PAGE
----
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Antiseptics

An antiseptic is a kind of substance which completely stops or litterly slow down the microorganism’s strength. They’re frequently used in hospitals and other medical settings to reduce the risk of infection during surgery and other procedures.If you’ve ever witnessed any type of surgery, you probably can see the surgeons shaling and rubbing hands and both their arms with an orange-tinted substance. This is an antiseptic.

Different types of antiseptics are used in medical settings. These include hand rubs, hand washes, and skin preparations. Some are also available over the counter (OTC) for home use.

Antiseptics have various types of uses both in and out of medical settings. In both settings, they are applied to either the skin or mucous membranes.

Specific antiseptic uses include:

Hand washing: Medical professionals use and prescribe antiseptics for hand scrubs and rubs in hospitals.

Disinfecting mucous membranes: Antiseptics can be applied for cleaning the urethra, bladder, or vagina before inserting a catheter. They can also help to treat an infection in these areas.

Cleaning skin before an operation: Antiseptics are applied before any kind of surgery to protect against any harmful microorganisms that might be on the skin.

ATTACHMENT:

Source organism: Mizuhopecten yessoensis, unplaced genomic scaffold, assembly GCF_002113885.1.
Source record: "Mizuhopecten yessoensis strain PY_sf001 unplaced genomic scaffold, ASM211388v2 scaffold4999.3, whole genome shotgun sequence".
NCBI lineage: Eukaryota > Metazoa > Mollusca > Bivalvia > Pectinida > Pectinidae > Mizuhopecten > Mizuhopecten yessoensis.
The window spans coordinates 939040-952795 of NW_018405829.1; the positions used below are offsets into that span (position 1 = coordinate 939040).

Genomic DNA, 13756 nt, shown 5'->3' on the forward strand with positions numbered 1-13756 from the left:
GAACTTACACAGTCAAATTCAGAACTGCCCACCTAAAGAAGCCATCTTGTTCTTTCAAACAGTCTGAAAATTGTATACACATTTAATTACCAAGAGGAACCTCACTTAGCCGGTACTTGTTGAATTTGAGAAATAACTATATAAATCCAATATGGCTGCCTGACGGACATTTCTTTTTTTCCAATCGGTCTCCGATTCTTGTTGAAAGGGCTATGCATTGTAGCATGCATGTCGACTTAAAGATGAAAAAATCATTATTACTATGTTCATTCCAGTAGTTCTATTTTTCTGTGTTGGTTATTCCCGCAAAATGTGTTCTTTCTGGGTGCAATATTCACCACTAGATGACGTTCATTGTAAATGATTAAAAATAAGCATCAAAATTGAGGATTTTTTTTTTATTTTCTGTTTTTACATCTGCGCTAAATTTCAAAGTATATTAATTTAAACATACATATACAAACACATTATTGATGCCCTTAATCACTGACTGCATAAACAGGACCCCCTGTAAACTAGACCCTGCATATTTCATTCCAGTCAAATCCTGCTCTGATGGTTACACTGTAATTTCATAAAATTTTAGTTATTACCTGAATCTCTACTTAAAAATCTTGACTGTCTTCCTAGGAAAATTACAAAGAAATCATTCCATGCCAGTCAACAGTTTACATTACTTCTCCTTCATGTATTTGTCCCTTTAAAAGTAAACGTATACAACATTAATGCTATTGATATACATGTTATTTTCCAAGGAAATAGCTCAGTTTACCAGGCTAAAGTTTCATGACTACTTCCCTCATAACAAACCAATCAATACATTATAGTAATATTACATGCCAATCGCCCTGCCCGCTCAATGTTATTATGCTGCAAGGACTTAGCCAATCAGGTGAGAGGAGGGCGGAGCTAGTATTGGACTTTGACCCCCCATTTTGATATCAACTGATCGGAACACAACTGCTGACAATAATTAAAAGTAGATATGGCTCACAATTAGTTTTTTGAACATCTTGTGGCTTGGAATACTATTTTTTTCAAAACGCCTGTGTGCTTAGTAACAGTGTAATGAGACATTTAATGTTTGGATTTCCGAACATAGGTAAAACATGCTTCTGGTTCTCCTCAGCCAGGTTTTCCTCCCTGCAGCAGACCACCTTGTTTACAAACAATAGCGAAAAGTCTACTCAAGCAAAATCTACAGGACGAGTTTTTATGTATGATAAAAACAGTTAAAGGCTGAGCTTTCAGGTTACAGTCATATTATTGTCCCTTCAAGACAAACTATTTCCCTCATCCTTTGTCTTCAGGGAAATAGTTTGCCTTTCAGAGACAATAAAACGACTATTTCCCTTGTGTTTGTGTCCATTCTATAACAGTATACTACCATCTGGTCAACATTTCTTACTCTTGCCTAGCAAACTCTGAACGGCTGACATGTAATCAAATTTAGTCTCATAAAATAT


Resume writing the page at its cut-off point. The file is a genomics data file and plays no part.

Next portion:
Treating skin infections: You can just have OTC antiseptics to minimize the risk involved within infection in minor dtitches or cuts, burns, and wounds. Examples include hydrogen peroxide and rubbing alcohol.

To treat throat and mouth infections: Throat lozenges contain antiseptics to help with sore throats due to a bacterial infection.

 

Types of antiseptic

Antiseptics are usually categorized by their chemical structure. All types disinfect skin, but some have additional uses.

Common types with varied uses include:

Chlorhexidine and other biguanides: These are used on open wounds and for bladder irrigation.

Antibacterial dye: They are helpful to treat wounds and burns.

Peroxide and permanganate: These are often used in antiseptic mouthwashes and on open wounds.

Halogenated phenol derivative: This is used in medical-grade soaps and cleaning solutions.

Some strong antiseptics can cause chemical burns or severe irritation if applied to skin without being diluted with water. Even diluted antiseptics can cause irritation if they’re left on skin for long periods of time. This kind of irritation is called irritant contact dermatitis.

If you’re using an antiseptic at home, don’t use it for more than a week at a time.

One should avoid using over the counter antiseptics for more serious wounds, such as:

  • eye injuries
  • human or animal bites
  • deep or large wounds
  • severe burns
  • wounds that contain foreign objects

 

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